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​Adventist Development and Relief Agency Middle East and North Africa (ADRA MENA) is a regional office of the global humanitarian ADRA network and a service of the Middle East and North Africa Union Mission (MENAUM), with an office in Beirut, Lebanon. ADRA MENA was established to provide administrative and programmatic support to national ADRA offices and coordinate relief work throughout its territory. Countries comprised in MENAUM are Algeria, Bahrain, Egypt, Iran, Iraq, Jordan, Kuwait, Lebanon, Libya, Morocco, Oman, Qatar, Saudi Arabia, Sudan, Syria, Tunisia, Turkey, United Arab Emirates, Western Sahara, Yemen, and North Cyprus.

​The Adventist Health Education Foundation (AHEF) is a vegetarian food factory operated by the Seventh-day Adventist Church in Matariah, the heart of Cairo, Egypt. Founded in 1976, it continues to function as of this writing (2019).

Adventist School Bouchrieh (ASB) is a coeducational day school operated by the East Mediterranean Region of the Middle East and North Africa Union Mission. Following the education ideals of the Seventh-day Adventist church, it offers four levels of education (kindergarten to secondary) and is accredited by the Lebanese Ministry of Education.

Adventist School Mouseitbeh (ASM) is a coeducational day school operated by the East Mediterranean Region of the Middle East and North Africa Union Mission. Following the educational ideals of the Seventh-day Adventist Church, it offers four levels of education (kindergarten to secondary) and is accredited by the Lebanese Ministry of Education.

The Afro-Mideast Division was a large unit of church organization in the Middle East and eastern Africa that existed from 1970 to 1981.

Afro-Mideast Division Impact was a periodical that served as the official organ of the Afro-Mideast Division from 1971 to 1981.

The first Seventh-day Adventist in Algeria was Joseph Gomis. He became acquainted with the Adventist message through reading Les Signes des Tempes and was later baptized. In about 1886 he settled as a baker in the town Relizane, in the province Oran, Algeria. Gomis shared his faith with several of his family members and friends and some accepted the new doctrines.

The spread of the Adventist message in Algeria before its independence from the French in 1962 in part occurred through literature evangelism work and distribution of Bibles and Adventist magazines such as the Revue Adventiste. North Africa Union Mission began operating the Algerian Publishing House in Algiers in 1940.

Theodore Anthony was a Greek shoemaker, born in Asia Minor and of Turkish speech. He is credited with laying the foundation of Seventh-day Adventism among his people in the Ottoman Empire, and was also instrumental in mission work among the Armenians.

The Arabic Union Mission of Seventh-day Adventists had a brief 17-year history (1927-1944).

Zadour G. Baharian was an Armenian Seventh-day Adventist evangelist and missionary who was known as the great apostle to the Levant (Eastern Mediterranean region of Western Asia) and had often been described as the “Second Paul.” Tirelessly and without fear he ranged throughout the heart of the Turkish Empire in Asia Minor and Armenia, sharing the Adventist message under difficult circumstances, persecution, death threats, and imprisonment, leading many souls to Christ.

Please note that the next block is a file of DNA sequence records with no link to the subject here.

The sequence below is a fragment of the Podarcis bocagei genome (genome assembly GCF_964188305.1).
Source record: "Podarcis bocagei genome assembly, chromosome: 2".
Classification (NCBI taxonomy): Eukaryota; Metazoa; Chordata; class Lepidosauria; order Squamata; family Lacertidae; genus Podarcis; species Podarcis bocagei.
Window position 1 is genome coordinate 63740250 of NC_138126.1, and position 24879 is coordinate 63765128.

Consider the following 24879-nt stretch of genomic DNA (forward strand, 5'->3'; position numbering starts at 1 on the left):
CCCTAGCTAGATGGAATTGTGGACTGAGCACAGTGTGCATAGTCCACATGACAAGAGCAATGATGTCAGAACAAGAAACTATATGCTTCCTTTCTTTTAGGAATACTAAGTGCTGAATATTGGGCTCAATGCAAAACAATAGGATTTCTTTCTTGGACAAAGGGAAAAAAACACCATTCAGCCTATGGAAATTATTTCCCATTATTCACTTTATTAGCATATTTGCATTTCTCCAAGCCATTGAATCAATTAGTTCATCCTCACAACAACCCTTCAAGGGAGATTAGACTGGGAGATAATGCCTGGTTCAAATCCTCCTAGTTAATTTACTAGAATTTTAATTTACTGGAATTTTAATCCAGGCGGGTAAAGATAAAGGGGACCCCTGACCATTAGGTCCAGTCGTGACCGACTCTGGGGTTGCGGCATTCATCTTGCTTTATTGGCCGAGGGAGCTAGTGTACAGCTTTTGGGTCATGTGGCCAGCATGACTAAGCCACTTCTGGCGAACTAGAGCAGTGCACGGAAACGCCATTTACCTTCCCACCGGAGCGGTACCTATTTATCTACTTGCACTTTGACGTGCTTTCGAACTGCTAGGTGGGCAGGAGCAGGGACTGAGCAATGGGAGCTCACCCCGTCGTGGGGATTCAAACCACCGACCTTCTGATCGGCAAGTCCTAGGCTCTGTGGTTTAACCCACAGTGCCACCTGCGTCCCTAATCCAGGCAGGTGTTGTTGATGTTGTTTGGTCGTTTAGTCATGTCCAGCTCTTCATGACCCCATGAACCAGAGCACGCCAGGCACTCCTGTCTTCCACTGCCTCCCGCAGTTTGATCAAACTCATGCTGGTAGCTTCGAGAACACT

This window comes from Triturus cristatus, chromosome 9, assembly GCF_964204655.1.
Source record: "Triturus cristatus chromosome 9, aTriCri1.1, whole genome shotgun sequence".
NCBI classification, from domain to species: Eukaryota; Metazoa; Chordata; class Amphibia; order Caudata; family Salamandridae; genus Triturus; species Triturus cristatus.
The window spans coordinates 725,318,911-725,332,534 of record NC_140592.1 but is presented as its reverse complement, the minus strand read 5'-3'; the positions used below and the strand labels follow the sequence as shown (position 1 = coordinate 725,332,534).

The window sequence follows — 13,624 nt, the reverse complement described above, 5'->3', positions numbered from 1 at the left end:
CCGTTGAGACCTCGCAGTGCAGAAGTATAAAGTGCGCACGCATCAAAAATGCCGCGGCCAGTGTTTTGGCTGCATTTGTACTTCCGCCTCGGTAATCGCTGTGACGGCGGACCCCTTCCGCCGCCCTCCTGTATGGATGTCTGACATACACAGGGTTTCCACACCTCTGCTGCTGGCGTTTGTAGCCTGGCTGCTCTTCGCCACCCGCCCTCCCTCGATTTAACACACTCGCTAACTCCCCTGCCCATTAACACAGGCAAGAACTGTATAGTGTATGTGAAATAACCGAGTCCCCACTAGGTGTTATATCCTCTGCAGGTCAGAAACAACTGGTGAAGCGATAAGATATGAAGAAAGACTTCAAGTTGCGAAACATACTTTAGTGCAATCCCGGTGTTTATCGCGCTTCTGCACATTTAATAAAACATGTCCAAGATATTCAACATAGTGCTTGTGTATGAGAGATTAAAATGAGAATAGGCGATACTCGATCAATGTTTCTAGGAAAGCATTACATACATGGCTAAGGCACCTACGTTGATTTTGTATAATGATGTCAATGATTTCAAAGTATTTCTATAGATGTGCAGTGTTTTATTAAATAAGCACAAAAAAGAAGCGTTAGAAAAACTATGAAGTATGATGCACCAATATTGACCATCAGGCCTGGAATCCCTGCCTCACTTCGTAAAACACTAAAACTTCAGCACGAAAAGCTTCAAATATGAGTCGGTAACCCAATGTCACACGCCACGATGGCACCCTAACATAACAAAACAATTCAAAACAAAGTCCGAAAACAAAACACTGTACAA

Bahrain, officially Kingdom of Bahrain, is an island nation in the Persian (Arabian) Gulf. The earliest record indicates the first Seventh-day Adventists arrived in Bahrain in 1955, when the British government recruited qualified medical personal from India to maintain adequate hospitals in the Persian Gulf. The members were mostly nurses, and, although the Middle East Division officers corresponded with them, the first visit of church officials was made to Bahrain in April 1963.

Beirut Overseas School was a 12-grade coeducational day school on the senior high school level. It was first operated by the former Middle East Division, then later by the Afro-Mideast Division in Beirut, Lebanon.

Benghazi Adventist Hospital was a general hospital owned and operated by the Nile Union Mission and the Middle East Division from 1956 to 1969 in Benghazi, Cyrenaica, Libya. It was administered by a medical director and it included medical, surgical, and obstetrical departments, in addition to providing laboratory, x-ray, and pharmaceutical services.

Romualdo Bertola was a pioneering Italian evangelist in the late 1800s.

In 1899 Ida Schlegel, a nurse who was trained at the Adventist Sanitarium in Basel, Switzerland, was sent as a missionary nurse to Cairo, Egypt, along with Louis Passebois and his wife, who were also trained nurses.

The Dar El Salam Hospital was an 85-bed medical facility in Baghdad, Iraq, sponsored by the General Conference of Seventh-day Adventists. It operated from 1946 to June 1959.

Henry H. Dirksen was a pioneer missionary to Persia and Afghanistan.

The East Mediterranean Field of Seventh-day Adventists (EMF) was first organized in 1971 under the management of the Middle East Union Mission (MEUM) and the Afro-Mideast Division, both also newly organized in 1970. EMF was comprised of five countries: Cyprus, Jordan, Lebanon, Syria, and Turkey; and its headquarters was located in the Beirut Adventist Center, Sayar, Hotel Deiu Street, Beirut, Lebanon.

The East Mediterranean Union Mission began in 1951 as part of the newly formed Middle East Division, also organized that same year. Its territory at the time included the countries of Cyprus, Iraq, Jordan, Kuwait, Lebanon, Syria, Turkey, and the portion of Arabia bordering on the Persian Gulf, together with Oman. Listed under its jurisdiction were the Iraq, Jordan, Turkey and Lebanon-Syria missions. In 1953 leadership added the Cyprus Mission.